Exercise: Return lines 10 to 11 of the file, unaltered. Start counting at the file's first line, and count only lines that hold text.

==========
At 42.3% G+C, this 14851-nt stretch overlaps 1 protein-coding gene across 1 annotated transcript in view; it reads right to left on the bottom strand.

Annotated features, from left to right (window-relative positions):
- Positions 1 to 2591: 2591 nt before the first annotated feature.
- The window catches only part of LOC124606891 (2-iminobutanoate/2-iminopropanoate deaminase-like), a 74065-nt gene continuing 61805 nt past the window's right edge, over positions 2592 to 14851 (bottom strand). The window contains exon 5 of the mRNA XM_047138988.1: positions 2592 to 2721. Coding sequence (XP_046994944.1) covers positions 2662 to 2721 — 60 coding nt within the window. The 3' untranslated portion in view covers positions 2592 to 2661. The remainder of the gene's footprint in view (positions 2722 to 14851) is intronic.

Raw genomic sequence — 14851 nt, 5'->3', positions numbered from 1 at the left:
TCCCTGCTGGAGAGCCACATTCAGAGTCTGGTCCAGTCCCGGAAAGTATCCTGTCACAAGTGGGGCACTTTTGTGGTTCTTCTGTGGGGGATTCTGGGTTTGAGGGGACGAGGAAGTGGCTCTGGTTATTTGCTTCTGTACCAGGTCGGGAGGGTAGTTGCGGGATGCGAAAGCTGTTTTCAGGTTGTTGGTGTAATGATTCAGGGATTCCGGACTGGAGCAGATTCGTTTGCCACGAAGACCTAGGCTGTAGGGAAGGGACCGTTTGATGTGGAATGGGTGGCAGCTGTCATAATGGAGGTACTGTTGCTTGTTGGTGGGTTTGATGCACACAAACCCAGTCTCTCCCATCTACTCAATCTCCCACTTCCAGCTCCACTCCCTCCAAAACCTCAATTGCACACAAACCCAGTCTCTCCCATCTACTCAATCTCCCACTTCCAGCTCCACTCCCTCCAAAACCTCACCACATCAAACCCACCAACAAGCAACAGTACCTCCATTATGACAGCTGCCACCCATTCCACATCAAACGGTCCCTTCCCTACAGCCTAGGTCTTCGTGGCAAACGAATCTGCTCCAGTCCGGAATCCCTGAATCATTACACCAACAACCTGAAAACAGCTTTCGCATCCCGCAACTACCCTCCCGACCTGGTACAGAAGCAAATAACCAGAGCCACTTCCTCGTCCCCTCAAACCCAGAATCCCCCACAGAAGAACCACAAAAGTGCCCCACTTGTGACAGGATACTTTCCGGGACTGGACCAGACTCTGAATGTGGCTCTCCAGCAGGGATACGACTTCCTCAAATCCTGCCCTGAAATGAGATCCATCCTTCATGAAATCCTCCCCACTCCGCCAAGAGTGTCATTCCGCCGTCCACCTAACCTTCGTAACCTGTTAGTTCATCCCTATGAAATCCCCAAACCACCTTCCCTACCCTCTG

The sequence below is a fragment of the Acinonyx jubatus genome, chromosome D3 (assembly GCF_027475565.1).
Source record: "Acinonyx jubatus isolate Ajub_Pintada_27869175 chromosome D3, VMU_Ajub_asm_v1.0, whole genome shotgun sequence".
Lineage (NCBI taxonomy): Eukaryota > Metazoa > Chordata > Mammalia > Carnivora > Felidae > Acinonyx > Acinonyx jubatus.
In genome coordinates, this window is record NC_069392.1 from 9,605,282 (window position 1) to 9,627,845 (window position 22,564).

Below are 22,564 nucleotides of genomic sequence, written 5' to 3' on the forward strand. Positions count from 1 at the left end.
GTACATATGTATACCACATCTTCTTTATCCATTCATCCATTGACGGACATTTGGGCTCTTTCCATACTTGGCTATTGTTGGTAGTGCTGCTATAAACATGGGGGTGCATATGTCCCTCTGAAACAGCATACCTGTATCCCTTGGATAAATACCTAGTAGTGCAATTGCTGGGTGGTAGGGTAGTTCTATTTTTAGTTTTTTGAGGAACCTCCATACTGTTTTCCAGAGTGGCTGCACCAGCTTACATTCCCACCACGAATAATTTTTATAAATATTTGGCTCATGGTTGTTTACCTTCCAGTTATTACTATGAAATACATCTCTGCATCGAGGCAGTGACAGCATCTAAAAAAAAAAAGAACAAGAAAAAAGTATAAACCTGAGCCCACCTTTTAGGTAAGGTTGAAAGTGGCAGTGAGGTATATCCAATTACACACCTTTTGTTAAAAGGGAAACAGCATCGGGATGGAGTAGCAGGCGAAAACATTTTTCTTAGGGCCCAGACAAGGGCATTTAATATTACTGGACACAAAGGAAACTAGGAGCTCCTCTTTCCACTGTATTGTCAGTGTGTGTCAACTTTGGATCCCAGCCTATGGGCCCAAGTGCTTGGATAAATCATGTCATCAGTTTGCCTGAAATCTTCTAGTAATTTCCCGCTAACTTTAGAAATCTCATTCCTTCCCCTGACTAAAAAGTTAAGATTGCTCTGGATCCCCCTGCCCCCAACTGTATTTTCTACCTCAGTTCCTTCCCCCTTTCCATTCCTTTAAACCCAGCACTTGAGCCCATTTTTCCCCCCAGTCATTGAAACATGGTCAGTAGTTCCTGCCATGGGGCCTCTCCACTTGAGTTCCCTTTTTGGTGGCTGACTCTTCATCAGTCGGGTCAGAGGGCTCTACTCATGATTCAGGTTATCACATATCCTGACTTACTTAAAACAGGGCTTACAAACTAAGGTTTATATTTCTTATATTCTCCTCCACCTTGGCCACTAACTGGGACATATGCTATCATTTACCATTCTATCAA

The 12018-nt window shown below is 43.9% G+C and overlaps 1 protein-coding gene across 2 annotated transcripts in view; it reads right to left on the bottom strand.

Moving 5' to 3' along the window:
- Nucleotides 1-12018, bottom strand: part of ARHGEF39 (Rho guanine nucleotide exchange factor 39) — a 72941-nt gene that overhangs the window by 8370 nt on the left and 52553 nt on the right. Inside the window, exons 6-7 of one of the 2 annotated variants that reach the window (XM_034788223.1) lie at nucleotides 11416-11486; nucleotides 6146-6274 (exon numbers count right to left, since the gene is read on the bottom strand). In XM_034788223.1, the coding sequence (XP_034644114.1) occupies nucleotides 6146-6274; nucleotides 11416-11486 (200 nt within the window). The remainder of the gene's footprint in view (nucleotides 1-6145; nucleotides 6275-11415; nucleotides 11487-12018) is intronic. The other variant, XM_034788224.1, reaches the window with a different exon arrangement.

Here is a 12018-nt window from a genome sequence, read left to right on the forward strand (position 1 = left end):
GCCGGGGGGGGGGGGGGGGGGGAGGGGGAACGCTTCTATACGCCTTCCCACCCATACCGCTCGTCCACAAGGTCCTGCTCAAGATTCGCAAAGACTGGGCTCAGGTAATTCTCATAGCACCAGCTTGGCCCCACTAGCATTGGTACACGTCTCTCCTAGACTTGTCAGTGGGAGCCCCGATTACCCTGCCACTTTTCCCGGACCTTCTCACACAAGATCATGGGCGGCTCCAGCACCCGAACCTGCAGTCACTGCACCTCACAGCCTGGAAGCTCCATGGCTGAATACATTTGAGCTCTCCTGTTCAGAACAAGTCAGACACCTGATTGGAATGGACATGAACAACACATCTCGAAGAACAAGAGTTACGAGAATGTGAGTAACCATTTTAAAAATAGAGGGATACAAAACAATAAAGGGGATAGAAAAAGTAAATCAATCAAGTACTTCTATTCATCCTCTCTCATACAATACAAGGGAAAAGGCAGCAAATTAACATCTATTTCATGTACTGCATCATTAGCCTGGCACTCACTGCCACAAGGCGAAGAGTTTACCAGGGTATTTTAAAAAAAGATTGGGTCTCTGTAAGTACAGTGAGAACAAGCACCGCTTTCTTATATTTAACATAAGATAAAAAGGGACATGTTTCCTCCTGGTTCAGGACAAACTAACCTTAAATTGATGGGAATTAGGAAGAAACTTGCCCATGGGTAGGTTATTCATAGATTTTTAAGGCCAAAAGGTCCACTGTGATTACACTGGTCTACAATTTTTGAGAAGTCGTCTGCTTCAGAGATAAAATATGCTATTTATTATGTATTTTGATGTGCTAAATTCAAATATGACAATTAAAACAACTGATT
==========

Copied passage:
In genome coordinates, this window is record NC_069392.1 from 9,605,282 (window position 1) to 9,627,845 (window position 22,564).

Below are 22,564 nucleotides of genomic sequence, written 5' to 3' on the forward strand. Positions count from 1 at the left end.